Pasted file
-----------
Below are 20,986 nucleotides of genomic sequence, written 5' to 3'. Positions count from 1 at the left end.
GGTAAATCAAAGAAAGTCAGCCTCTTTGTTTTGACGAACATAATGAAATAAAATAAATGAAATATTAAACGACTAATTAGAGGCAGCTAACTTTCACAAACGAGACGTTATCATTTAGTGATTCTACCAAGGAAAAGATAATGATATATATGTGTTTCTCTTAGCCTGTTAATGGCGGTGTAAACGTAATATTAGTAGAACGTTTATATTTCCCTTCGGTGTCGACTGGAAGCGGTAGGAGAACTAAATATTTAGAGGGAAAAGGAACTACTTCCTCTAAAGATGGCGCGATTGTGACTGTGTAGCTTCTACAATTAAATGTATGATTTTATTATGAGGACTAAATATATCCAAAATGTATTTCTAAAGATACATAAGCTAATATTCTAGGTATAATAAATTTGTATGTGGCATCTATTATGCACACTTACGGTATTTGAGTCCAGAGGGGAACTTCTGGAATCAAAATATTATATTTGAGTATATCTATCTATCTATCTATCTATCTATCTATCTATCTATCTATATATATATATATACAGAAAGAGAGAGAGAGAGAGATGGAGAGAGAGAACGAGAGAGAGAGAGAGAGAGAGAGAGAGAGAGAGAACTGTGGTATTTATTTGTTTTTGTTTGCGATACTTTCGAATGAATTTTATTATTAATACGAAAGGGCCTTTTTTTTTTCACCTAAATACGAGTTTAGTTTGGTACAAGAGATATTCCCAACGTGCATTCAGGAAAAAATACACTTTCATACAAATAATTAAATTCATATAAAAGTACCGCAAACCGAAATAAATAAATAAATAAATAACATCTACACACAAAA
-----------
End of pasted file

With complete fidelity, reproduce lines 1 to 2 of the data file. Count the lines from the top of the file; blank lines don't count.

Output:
Below are 20,986 nucleotides of genomic sequence, written 5' to 3'. Positions count from 1 at the left end.
GGTAAATCAAAGAAAGTCAGCCTCTTTGTTTTGACGAACATAATGAAATAAAATAAATGAAATATTAAACGACTAATTAGAGGCAGCTAACTTTCACAAACGAGACGTTATCATTTAGTGATTCTACCAAGGAAAAGATAATGATATATATGTGTTTCTCTTAGCCTGTTAATGGCGGTGTAAACGTAATATTAGTAGAACGTTTATATTTCCCTTCGGTGTCGACTGGAAGCGGTAGGAGAACTAAATATTTAGAGGGAAAAGGAACTACTTCCTCTAAAGATGGCGCGATTGTGACTGTGTAGCTTCTACAATTAAATGTATGATTTTATTATGAGGACTAAATATATCCAAAATGTATTTCTAAAGATACATAAGCTAATATTCTAGGTATAATAAATTTGTATGTGGCATCTATTATGCACACTTACGGTATTTGAGTCCAGAGGGGAACTTCTGGAATCAAAATATTATATTTGAGTATATCTATCTATCTATCTATCTATCTATCTATCTATCTATCTATATATATATATATACAGAAAGAGAGAGAGAGAGAGATGGAGAGAGAGAACGAGAGAGAGAGAGAGAGAGAGAGAGAGAGAGAGAACTGTGGTATTTATTTGTTTTTGTTTGCGATACTTTCGAATGAATTTTATTATTAATACGAAAGGGCCTTTTTTTTTTCACCTAAATACGAGTTTAGTTTGGTACAAGAGATATTCCCAACGTGCATTCAGGAAAAAATACACTTTCATACAAATAATTAAATTCATATAAAAGTACCGCAAACCGAAATAAATAAATAAATAAATAACATCTACACACAAAA